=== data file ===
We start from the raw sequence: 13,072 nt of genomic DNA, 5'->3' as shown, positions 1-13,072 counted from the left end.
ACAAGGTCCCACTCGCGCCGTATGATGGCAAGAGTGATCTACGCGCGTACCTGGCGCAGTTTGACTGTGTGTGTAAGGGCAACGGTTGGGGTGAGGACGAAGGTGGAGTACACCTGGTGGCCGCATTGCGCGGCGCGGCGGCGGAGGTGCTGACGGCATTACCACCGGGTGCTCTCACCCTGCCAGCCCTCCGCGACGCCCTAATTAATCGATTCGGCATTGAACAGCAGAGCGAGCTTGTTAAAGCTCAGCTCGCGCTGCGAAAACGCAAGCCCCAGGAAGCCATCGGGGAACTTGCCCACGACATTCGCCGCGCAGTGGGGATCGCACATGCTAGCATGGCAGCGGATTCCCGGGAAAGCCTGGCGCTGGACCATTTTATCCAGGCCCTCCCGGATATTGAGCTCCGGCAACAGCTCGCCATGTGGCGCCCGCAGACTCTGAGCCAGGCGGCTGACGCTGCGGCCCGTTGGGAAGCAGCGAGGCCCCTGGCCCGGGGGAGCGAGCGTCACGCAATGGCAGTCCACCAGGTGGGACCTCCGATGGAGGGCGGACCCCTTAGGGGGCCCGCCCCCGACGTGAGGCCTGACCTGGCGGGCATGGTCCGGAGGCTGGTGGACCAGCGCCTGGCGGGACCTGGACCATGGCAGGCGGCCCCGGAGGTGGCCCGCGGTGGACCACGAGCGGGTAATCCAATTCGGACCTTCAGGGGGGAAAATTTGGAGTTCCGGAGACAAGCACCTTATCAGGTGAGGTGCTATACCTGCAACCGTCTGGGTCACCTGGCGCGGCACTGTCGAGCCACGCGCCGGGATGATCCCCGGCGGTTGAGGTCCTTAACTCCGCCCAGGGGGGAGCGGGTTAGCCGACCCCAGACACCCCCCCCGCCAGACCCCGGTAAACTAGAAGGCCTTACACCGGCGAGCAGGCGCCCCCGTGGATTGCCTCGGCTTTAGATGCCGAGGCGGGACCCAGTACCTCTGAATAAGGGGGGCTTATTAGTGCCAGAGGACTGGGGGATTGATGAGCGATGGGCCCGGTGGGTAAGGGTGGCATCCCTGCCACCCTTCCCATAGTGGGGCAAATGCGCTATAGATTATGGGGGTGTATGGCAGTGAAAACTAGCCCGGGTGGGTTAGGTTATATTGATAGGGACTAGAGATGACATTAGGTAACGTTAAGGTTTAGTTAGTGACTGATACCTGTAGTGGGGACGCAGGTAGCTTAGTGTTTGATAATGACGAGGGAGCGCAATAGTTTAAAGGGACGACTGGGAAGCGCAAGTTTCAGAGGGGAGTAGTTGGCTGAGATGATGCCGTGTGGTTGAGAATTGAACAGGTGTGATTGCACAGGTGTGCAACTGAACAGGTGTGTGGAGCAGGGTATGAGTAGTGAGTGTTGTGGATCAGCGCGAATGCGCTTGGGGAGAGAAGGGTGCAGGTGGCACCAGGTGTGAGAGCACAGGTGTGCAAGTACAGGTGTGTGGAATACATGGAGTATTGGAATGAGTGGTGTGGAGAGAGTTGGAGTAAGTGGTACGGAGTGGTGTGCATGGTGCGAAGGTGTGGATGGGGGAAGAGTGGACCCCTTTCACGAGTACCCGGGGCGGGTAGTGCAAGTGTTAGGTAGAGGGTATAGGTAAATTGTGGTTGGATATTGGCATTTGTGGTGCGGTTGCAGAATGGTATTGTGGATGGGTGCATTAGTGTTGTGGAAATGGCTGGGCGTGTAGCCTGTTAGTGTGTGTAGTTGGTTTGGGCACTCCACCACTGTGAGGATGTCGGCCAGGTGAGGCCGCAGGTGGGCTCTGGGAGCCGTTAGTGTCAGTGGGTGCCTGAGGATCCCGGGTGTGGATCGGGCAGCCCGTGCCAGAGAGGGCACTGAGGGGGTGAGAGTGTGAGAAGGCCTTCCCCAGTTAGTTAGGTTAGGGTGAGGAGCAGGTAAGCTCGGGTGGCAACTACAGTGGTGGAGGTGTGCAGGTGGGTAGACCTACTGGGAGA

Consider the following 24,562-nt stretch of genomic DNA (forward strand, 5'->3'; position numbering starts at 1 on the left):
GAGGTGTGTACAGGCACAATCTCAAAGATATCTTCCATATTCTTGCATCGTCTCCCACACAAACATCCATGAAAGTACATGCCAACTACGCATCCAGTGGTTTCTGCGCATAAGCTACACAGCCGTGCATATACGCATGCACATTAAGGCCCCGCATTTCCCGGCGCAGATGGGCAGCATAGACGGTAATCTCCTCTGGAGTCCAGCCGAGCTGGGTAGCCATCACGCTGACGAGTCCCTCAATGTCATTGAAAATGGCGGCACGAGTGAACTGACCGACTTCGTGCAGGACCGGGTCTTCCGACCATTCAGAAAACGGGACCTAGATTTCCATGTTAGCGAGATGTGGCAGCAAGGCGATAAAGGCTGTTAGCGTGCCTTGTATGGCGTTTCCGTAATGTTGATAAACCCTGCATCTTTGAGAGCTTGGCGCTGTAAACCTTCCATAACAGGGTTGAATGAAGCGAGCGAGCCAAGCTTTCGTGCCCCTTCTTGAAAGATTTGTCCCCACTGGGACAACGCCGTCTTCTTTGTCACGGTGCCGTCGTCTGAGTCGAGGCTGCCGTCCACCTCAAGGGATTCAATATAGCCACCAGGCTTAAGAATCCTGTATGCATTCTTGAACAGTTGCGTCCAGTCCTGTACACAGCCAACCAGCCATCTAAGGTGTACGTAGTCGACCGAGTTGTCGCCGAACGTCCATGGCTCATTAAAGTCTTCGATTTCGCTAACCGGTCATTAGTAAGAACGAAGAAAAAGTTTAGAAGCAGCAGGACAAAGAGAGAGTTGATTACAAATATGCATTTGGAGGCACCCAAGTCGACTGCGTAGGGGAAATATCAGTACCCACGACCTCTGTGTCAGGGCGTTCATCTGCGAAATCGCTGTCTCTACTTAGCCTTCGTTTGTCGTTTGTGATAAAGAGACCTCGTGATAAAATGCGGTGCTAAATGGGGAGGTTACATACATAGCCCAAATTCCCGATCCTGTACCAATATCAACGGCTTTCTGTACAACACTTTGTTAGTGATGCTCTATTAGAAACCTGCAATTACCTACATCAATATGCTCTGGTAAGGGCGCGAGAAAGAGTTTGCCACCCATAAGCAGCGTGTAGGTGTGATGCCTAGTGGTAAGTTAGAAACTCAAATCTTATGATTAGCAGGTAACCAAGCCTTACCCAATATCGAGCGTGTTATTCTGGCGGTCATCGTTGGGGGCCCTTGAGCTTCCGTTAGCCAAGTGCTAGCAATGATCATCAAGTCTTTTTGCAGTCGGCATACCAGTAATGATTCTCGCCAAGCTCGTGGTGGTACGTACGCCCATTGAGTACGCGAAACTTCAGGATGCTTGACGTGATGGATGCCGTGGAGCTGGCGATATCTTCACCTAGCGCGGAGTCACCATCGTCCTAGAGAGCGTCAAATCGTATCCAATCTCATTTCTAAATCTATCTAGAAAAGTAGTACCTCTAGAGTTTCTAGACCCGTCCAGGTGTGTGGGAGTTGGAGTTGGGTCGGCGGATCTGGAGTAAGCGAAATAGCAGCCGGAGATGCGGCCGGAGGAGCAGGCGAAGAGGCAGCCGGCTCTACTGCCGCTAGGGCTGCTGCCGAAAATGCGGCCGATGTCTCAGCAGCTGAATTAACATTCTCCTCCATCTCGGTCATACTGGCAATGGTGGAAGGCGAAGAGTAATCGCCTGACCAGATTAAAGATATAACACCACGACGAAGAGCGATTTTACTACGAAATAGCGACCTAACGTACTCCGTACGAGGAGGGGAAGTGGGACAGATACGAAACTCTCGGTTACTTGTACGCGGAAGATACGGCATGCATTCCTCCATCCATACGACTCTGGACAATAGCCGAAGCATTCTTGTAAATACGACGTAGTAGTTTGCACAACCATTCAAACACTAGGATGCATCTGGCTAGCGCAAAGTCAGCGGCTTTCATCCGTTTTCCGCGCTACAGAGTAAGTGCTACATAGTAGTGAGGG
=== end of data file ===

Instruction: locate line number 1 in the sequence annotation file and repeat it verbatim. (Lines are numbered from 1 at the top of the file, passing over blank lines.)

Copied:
We start from the raw sequence: 13,072 nt of genomic DNA, 5'->3' as shown, positions 1-13,072 counted from the left end.